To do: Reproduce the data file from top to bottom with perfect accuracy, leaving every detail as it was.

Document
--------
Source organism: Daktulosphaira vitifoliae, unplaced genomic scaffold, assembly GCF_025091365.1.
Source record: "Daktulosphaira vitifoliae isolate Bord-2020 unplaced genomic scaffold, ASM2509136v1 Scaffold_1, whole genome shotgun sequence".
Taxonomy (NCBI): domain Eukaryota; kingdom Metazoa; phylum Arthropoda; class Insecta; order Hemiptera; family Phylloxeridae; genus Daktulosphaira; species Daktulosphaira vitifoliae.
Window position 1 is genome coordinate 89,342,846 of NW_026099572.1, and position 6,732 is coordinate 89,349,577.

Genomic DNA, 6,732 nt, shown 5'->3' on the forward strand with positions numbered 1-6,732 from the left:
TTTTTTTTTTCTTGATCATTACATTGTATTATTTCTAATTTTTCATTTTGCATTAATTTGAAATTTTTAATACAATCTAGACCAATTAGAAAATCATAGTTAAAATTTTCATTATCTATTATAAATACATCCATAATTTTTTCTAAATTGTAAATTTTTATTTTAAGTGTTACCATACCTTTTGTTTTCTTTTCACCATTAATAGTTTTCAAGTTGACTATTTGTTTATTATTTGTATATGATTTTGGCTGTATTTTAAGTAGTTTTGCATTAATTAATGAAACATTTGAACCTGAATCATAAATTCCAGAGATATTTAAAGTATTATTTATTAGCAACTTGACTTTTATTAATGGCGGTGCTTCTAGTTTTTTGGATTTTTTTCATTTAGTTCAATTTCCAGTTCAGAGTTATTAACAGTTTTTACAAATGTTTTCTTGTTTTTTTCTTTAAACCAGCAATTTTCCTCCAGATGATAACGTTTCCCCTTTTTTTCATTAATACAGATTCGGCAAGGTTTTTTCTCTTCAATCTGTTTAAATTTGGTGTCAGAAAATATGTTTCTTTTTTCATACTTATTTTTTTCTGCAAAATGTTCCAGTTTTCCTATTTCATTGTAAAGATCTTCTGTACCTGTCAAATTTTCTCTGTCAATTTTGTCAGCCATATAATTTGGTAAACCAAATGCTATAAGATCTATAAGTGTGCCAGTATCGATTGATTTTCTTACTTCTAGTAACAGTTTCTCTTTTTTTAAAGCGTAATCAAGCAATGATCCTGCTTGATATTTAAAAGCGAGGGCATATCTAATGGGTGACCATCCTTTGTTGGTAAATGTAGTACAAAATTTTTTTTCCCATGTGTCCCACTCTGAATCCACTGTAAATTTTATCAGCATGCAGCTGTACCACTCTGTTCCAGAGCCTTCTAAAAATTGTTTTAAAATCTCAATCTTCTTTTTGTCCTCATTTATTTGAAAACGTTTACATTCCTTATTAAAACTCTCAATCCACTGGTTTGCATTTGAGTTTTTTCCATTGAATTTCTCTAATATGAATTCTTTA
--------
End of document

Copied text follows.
Source organism: Daktulosphaira vitifoliae, unplaced genomic scaffold, assembly GCF_025091365.1.
Source record: "Daktulosphaira vitifoliae isolate Bord-2020 unplaced genomic scaffold, ASM2509136v1 Scaffold_1, whole genome shotgun sequence".
Taxonomy (NCBI): domain Eukaryota; kingdom Metazoa; phylum Arthropoda; class Insecta; order Hemiptera; family Phylloxeridae; genus Daktulosphaira; species Daktulosphaira vitifoliae.
Window position 1 is genome coordinate 89,342,846 of NW_026099572.1, and position 6,732 is coordinate 89,349,577.

Genomic DNA, 6,732 nt, shown 5'->3' on the forward strand with positions numbered 1-6,732 from the left:
TTTTTTTTTTCTTGATCATTACATTGTATTATTTCTAATTTTTCATTTTGCATTAATTTGAAATTTTTAATACAATCTAGACCAATTAGAAAATCATAGTTAAAATTTTCATTATCTATTATAAATACATCCATAATTTTTTCTAAATTGTAAATTTTTATTTTAAGTGTTACCATACCTTTTGTTTTCTTTTCACCATTAATAGTTTTCAAGTTGACTATTTGTTTATTATTTGTATATGATTTTGGCTGTATTTTAAGTAGTTTTGCATTAATTAATGAAACATTTGAACCTGAATCATAAATTCCAGAGATATTTAAAGTATTATTTATTAGCAACTTGACTTTTATTAATGGCGGTGCTTCTAGTTTTTTGGATTTTTTTCATTTAGTTCAATTTCCAGTTCAGAGTTATTAACAGTTTTTACAAATGTTTTCTTGTTTTTTTCTTTAAACCAGCAATTTTCCTCCAGATGATAACGTTTCCCCTTTTTTTCATTAATACAGATTCGGCAAGGTTTTTTCTCTTCAATCTGTTTAAATTTGGTGTCAGAAAATATGTTTCTTTTTTCATACTTATTTTTTTCTGCAAAATGTTCCAGTTTTCCTATTTCATTGTAAAGATCTTCTGTACCTGTCAAATTTTCTCTGTCAATTTTGTCAGCCATATAATTTGGTAAACCAAATGCTATAAGATCTATAAGTGTGCCAGTATCGATTGATTTTCTTACTTCTAGTAACAGTTTCTCTTTTTTTAAAGCGTAATCAAGCAATGATCCTGCTTGATATTTAAAAGCGAGGGCATATCTAATGGGTGACCATCCTTTGTTGGTAAATGTAGTACAAAATTTTTTTTCCCATGTGTCCCACTCTGAATCCACTGTAAATTTTATCAGCATGCAGCTGTACCACTCTGTTCCAGAGCCTTCTAAAAATTGTTTTAAAATCTCAATCTTCTTTTTGTCCTCATTTATTTGAAAACGTTTACATTCCTTATTAAAACTCTCAATCCACTGGTTTGCATTTGAGTTTTTTCCATTGAATTTCTCTAATATGAATTCTTTA